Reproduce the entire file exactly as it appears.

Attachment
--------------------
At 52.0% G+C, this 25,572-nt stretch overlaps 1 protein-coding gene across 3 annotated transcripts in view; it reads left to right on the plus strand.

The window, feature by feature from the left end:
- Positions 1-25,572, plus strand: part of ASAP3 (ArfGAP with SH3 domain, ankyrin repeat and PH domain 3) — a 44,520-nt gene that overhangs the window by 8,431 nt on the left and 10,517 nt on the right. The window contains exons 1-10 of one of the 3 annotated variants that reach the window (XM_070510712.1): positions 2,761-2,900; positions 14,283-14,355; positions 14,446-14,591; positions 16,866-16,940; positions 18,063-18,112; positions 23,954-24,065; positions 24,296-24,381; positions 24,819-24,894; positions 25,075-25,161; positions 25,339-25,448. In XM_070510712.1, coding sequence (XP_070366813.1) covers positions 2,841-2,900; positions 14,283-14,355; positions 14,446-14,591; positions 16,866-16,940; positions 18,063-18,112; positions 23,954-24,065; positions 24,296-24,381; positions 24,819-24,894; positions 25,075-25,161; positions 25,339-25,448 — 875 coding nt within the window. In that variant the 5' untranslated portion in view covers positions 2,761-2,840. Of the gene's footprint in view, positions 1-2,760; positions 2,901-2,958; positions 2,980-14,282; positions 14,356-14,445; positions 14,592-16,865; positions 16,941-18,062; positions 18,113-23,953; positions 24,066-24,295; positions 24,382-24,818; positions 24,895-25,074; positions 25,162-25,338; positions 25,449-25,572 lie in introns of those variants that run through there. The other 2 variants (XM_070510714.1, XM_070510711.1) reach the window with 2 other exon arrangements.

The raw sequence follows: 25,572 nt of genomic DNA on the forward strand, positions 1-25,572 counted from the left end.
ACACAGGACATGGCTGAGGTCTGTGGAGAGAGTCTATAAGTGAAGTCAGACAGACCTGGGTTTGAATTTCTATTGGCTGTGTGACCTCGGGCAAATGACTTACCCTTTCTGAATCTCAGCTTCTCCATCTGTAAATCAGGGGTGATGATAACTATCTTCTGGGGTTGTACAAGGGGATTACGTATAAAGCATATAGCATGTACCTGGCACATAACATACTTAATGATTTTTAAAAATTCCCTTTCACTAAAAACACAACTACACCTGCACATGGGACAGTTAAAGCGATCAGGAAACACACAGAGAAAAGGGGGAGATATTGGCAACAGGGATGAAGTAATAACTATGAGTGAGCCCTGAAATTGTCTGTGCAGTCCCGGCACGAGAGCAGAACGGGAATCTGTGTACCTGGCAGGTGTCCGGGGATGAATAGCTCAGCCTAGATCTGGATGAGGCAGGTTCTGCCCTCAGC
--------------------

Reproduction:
At 52.0% G+C, this 25,572-nt stretch overlaps 1 protein-coding gene across 3 annotated transcripts in view; it reads left to right on the plus strand.

The window, feature by feature from the left end:
- Positions 1-25,572, plus strand: part of ASAP3 (ArfGAP with SH3 domain, ankyrin repeat and PH domain 3) — a 44,520-nt gene that overhangs the window by 8,431 nt on the left and 10,517 nt on the right. The window contains exons 1-10 of one of the 3 annotated variants that reach the window (XM_070510712.1): positions 2,761-2,900; positions 14,283-14,355; positions 14,446-14,591; positions 16,866-16,940; positions 18,063-18,112; positions 23,954-24,065; positions 24,296-24,381; positions 24,819-24,894; positions 25,075-25,161; positions 25,339-25,448. In XM_070510712.1, coding sequence (XP_070366813.1) covers positions 2,841-2,900; positions 14,283-14,355; positions 14,446-14,591; positions 16,866-16,940; positions 18,063-18,112; positions 23,954-24,065; positions 24,296-24,381; positions 24,819-24,894; positions 25,075-25,161; positions 25,339-25,448 — 875 coding nt within the window. In that variant the 5' untranslated portion in view covers positions 2,761-2,840. Of the gene's footprint in view, positions 1-2,760; positions 2,901-2,958; positions 2,980-14,282; positions 14,356-14,445; positions 14,592-16,865; positions 16,941-18,062; positions 18,113-23,953; positions 24,066-24,295; positions 24,382-24,818; positions 24,895-25,074; positions 25,162-25,338; positions 25,449-25,572 lie in introns of those variants that run through there. The other 2 variants (XM_070510714.1, XM_070510711.1) reach the window with 2 other exon arrangements.

The raw sequence follows: 25,572 nt of genomic DNA on the forward strand, positions 1-25,572 counted from the left end.
ACACAGGACATGGCTGAGGTCTGTGGAGAGAGTCTATAAGTGAAGTCAGACAGACCTGGGTTTGAATTTCTATTGGCTGTGTGACCTCGGGCAAATGACTTACCCTTTCTGAATCTCAGCTTCTCCATCTGTAAATCAGGGGTGATGATAACTATCTTCTGGGGTTGTACAAGGGGATTACGTATAAAGCATATAGCATGTACCTGGCACATAACATACTTAATGATTTTTAAAAATTCCCTTTCACTAAAAACACAACTACACCTGCACATGGGACAGTTAAAGCGATCAGGAAACACACAGAGAAAAGGGGGAGATATTGGCAACAGGGATGAAGTAATAACTATGAGTGAGCCCTGAAATTGTCTGTGCAGTCCCGGCACGAGAGCAGAACGGGAATCTGTGTACCTGGCAGGTGTCCGGGGATGAATAGCTCAGCCTAGATCTGGATGAGGCAGGTTCTGCCCTCAGC